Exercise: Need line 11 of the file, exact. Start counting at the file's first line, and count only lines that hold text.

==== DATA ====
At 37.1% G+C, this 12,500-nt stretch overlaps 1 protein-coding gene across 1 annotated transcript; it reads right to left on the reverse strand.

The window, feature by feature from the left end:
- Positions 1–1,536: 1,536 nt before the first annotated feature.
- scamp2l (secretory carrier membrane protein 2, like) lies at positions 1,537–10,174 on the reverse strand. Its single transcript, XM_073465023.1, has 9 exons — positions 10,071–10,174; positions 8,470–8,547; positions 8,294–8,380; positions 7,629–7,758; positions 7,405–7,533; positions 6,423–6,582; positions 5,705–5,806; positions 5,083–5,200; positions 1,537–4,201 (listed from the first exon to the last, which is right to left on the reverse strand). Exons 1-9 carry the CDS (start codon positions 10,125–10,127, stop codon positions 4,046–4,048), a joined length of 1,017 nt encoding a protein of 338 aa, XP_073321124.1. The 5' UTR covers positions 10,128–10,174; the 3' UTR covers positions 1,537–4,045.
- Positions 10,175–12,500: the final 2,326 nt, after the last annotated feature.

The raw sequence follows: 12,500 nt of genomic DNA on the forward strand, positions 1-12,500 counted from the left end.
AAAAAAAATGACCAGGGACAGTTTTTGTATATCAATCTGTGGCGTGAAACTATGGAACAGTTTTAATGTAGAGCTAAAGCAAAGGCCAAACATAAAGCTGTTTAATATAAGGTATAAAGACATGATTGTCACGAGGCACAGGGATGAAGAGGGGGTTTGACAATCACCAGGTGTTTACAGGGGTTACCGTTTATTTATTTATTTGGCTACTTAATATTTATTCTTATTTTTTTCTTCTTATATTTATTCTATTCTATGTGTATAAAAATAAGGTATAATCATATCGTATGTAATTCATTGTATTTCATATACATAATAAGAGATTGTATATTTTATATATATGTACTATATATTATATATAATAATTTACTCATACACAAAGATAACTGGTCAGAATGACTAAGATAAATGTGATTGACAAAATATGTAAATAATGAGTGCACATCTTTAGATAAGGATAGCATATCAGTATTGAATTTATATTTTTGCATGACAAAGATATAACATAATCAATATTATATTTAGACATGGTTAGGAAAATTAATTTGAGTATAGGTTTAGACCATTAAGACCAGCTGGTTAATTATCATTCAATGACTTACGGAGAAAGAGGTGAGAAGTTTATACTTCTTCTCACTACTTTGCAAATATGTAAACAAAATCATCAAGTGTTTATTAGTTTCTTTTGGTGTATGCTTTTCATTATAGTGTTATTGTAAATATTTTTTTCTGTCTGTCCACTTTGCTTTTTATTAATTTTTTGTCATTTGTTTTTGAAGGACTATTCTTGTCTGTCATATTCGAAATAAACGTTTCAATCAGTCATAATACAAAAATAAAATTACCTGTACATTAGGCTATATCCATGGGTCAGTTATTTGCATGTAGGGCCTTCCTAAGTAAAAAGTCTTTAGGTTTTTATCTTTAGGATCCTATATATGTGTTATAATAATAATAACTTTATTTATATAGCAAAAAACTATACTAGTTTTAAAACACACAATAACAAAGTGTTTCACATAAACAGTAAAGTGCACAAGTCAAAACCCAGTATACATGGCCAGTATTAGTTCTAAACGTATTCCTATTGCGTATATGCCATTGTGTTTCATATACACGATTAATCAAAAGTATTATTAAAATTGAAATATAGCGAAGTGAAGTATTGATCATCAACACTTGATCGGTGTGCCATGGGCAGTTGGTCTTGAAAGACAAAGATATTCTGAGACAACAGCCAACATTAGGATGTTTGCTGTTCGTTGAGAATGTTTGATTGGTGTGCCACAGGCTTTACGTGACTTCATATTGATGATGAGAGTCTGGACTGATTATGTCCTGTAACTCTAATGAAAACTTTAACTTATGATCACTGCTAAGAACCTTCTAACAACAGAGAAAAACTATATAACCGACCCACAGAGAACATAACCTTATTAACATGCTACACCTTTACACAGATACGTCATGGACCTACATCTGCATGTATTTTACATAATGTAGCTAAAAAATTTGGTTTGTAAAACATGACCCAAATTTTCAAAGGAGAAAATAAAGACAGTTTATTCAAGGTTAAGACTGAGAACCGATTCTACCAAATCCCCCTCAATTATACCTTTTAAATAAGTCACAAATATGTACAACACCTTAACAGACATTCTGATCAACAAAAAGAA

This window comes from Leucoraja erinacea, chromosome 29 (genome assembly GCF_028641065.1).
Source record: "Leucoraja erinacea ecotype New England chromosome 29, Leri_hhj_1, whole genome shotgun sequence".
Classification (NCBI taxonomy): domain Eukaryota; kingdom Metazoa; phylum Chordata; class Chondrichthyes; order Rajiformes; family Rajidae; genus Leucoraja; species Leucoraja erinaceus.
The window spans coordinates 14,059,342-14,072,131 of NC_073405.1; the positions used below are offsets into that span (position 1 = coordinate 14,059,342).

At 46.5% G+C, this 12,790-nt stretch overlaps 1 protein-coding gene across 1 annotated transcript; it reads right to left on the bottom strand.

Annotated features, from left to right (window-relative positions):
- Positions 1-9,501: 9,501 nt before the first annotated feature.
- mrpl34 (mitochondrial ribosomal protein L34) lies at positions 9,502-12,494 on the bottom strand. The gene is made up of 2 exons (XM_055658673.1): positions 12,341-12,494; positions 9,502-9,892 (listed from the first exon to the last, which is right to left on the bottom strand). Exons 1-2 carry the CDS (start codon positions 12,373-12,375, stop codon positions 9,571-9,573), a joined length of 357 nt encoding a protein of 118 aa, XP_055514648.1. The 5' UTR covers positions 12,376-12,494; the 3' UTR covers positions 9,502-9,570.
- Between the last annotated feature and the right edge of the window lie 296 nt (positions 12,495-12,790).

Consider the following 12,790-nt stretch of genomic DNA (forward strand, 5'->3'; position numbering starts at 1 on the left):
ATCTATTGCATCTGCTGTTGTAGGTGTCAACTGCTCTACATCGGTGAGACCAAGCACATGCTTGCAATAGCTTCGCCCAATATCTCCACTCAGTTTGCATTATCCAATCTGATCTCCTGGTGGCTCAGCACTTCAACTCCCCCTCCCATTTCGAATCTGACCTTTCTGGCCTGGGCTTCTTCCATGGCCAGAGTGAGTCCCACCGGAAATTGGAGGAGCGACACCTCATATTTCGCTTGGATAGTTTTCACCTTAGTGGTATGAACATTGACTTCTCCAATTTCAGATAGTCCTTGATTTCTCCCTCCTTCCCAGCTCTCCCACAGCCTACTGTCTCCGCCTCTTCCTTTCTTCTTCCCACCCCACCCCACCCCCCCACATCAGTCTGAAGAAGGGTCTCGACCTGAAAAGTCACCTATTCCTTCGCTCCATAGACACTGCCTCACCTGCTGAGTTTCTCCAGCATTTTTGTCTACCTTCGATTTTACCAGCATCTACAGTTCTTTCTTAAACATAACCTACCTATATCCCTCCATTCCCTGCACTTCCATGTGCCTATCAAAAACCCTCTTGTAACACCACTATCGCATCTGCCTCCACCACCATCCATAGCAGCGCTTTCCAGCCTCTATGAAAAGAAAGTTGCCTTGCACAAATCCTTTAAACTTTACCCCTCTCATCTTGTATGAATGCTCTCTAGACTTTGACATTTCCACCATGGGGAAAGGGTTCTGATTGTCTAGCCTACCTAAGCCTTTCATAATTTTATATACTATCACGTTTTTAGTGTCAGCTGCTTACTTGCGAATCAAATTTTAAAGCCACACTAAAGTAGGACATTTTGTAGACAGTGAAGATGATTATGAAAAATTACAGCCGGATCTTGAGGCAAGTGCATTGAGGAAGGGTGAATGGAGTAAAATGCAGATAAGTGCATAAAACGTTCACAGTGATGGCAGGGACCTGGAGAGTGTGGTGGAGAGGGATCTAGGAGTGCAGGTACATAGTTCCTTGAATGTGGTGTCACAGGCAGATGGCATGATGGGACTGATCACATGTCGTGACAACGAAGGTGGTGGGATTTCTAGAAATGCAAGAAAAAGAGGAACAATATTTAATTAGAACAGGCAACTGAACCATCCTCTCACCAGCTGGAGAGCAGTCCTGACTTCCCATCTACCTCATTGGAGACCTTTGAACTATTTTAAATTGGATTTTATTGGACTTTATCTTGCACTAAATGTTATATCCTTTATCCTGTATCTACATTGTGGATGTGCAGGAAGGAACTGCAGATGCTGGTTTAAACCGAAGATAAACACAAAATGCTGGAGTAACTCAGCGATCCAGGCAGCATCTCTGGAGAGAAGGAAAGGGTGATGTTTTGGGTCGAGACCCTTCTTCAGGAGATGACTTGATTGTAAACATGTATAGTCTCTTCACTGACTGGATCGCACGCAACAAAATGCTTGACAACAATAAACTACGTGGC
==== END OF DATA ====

The window spans coordinates 14,059,342-14,072,131 of NC_073405.1; the positions used below are offsets into that span (position 1 = coordinate 14,059,342).